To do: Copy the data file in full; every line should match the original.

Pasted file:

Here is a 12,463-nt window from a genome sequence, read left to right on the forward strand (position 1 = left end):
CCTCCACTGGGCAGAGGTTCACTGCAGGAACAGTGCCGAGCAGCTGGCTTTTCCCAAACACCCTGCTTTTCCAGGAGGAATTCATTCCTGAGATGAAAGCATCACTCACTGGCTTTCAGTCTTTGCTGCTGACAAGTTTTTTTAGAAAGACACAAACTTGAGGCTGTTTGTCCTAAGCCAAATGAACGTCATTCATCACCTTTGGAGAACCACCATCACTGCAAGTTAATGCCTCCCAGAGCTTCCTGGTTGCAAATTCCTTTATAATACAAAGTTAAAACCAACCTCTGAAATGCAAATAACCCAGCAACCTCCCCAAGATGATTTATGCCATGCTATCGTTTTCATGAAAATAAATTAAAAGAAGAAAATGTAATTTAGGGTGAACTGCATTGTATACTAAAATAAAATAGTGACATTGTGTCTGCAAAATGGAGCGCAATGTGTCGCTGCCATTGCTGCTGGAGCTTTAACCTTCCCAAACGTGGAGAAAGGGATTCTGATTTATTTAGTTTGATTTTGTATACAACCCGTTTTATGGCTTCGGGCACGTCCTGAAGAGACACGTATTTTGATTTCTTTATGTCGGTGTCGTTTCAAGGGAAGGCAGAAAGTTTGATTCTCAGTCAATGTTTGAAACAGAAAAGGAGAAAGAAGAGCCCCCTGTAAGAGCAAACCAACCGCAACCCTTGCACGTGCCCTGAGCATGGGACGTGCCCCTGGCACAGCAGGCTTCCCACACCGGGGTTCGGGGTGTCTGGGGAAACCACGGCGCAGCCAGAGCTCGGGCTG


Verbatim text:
Here is a 12,463-nt window from a genome sequence, read left to right on the forward strand (position 1 = left end):
CCTCCACTGGGCAGAGGTTCACTGCAGGAACAGTGCCGAGCAGCTGGCTTTTCCCAAACACCCTGCTTTTCCAGGAGGAATTCATTCCTGAGATGAAAGCATCACTCACTGGCTTTCAGTCTTTGCTGCTGACAAGTTTTTTTAGAAAGACACAAACTTGAGGCTGTTTGTCCTAAGCCAAATGAACGTCATTCATCACCTTTGGAGAACCACCATCACTGCAAGTTAATGCCTCCCAGAGCTTCCTGGTTGCAAATTCCTTTATAATACAAAGTTAAAACCAACCTCTGAAATGCAAATAACCCAGCAACCTCCCCAAGATGATTTATGCCATGCTATCGTTTTCATGAAAATAAATTAAAAGAAGAAAATGTAATTTAGGGTGAACTGCATTGTATACTAAAATAAAATAGTGACATTGTGTCTGCAAAATGGAGCGCAATGTGTCGCTGCCATTGCTGCTGGAGCTTTAACCTTCCCAAACGTGGAGAAAGGGATTCTGATTTATTTAGTTTGATTTTGTATACAACCCGTTTTATGGCTTCGGGCACGTCCTGAAGAGACACGTATTTTGATTTCTTTATGTCGGTGTCGTTTCAAGGGAAGGCAGAAAGTTTGATTCTCAGTCAATGTTTGAAACAGAAAAGGAGAAAGAAGAGCCCCCTGTAAGAGCAAACCAACCGCAACCCTTGCACGTGCCCTGAGCATGGGACGTGCCCCTGGCACAGCAGGCTTCCCACACCGGGGTTCGGGGTGTCTGGGGAAACCACGGCGCAGCCAGAGCTCGGGCTG